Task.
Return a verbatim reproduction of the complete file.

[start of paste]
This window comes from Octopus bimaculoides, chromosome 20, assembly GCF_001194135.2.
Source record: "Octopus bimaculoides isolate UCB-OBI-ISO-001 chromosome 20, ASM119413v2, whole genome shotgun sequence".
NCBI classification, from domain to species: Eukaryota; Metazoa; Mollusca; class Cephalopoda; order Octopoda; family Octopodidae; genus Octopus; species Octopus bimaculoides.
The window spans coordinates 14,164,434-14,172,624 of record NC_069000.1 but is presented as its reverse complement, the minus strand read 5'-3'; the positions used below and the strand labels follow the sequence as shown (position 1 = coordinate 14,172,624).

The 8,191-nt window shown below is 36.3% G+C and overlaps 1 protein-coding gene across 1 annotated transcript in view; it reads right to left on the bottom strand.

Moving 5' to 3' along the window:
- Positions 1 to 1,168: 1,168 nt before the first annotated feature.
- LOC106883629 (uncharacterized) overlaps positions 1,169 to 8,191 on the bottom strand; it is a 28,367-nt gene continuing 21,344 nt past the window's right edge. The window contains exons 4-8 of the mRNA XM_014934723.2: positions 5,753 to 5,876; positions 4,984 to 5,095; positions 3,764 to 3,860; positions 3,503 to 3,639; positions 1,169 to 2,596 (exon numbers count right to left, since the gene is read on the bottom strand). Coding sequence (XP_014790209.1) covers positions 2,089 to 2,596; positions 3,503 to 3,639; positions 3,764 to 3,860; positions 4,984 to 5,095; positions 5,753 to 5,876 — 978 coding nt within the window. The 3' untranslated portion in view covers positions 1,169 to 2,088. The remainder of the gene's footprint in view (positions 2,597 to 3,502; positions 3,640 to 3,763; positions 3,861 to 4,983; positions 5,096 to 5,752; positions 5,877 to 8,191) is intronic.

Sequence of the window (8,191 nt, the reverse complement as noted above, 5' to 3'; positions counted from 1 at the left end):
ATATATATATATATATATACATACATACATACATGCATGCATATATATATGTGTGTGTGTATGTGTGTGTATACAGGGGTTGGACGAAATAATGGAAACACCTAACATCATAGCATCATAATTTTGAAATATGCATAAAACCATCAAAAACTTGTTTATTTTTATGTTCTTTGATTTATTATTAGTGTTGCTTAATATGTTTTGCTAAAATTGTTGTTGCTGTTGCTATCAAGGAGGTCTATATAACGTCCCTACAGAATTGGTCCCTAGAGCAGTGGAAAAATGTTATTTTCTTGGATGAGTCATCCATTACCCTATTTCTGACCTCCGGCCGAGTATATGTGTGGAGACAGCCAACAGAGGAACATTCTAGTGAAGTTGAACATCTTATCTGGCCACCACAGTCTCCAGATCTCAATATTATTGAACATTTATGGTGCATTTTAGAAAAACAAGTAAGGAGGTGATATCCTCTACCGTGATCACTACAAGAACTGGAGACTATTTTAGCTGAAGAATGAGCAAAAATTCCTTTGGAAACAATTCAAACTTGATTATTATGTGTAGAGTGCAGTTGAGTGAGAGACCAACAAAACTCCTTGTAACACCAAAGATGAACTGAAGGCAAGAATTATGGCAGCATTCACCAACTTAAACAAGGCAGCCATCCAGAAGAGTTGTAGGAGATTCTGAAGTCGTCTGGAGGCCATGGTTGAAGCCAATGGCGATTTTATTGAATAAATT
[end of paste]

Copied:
This window comes from Octopus bimaculoides, chromosome 20, assembly GCF_001194135.2.
Source record: "Octopus bimaculoides isolate UCB-OBI-ISO-001 chromosome 20, ASM119413v2, whole genome shotgun sequence".
NCBI classification, from domain to species: Eukaryota; Metazoa; Mollusca; class Cephalopoda; order Octopoda; family Octopodidae; genus Octopus; species Octopus bimaculoides.
The window spans coordinates 14,164,434-14,172,624 of record NC_069000.1 but is presented as its reverse complement, the minus strand read 5'-3'; the positions used below and the strand labels follow the sequence as shown (position 1 = coordinate 14,172,624).

The 8,191-nt window shown below is 36.3% G+C and overlaps 1 protein-coding gene across 1 annotated transcript in view; it reads right to left on the bottom strand.

Moving 5' to 3' along the window:
- Positions 1 to 1,168: 1,168 nt before the first annotated feature.
- LOC106883629 (uncharacterized) overlaps positions 1,169 to 8,191 on the bottom strand; it is a 28,367-nt gene continuing 21,344 nt past the window's right edge. The window contains exons 4-8 of the mRNA XM_014934723.2: positions 5,753 to 5,876; positions 4,984 to 5,095; positions 3,764 to 3,860; positions 3,503 to 3,639; positions 1,169 to 2,596 (exon numbers count right to left, since the gene is read on the bottom strand). Coding sequence (XP_014790209.1) covers positions 2,089 to 2,596; positions 3,503 to 3,639; positions 3,764 to 3,860; positions 4,984 to 5,095; positions 5,753 to 5,876 — 978 coding nt within the window. The 3' untranslated portion in view covers positions 1,169 to 2,088. The remainder of the gene's footprint in view (positions 2,597 to 3,502; positions 3,640 to 3,763; positions 3,861 to 4,983; positions 5,096 to 5,752; positions 5,877 to 8,191) is intronic.

Sequence of the window (8,191 nt, the reverse complement as noted above, 5' to 3'; positions counted from 1 at the left end):
ATATATATATATATATATACATACATACATACATGCATGCATATATATATGTGTGTGTGTATGTGTGTGTATACAGGGGTTGGACGAAATAATGGAAACACCTAACATCATAGCATCATAATTTTGAAATATGCATAAAACCATCAAAAACTTGTTTATTTTTATGTTCTTTGATTTATTATTAGTGTTGCTTAATATGTTTTGCTAAAATTGTTGTTGCTGTTGCTATCAAGGAGGTCTATATAACGTCCCTACAGAATTGGTCCCTAGAGCAGTGGAAAAATGTTATTTTCTTGGATGAGTCATCCATTACCCTATTTCTGACCTCCGGCCGAGTATATGTGTGGAGACAGCCAACAGAGGAACATTCTAGTGAAGTTGAACATCTTATCTGGCCACCACAGTCTCCAGATCTCAATATTATTGAACATTTATGGTGCATTTTAGAAAAACAAGTAAGGAGGTGATATCCTCTACCGTGATCACTACAAGAACTGGAGACTATTTTAGCTGAAGAATGAGCAAAAATTCCTTTGGAAACAATTCAAACTTGATTATTATGTGTAGAGTGCAGTTGAGTGAGAGACCAACAAAACTCCTTGTAACACCAAAGATGAACTGAAGGCAAGAATTATGGCAGCATTCACCAACTTAAACAAGGCAGCCATCCAGAAGAGTTGTAGGAGATTCTGAAGTCGTCTGGAGGCCATGGTTGAAGCCAATGGCGATTTTATTGAATAAATT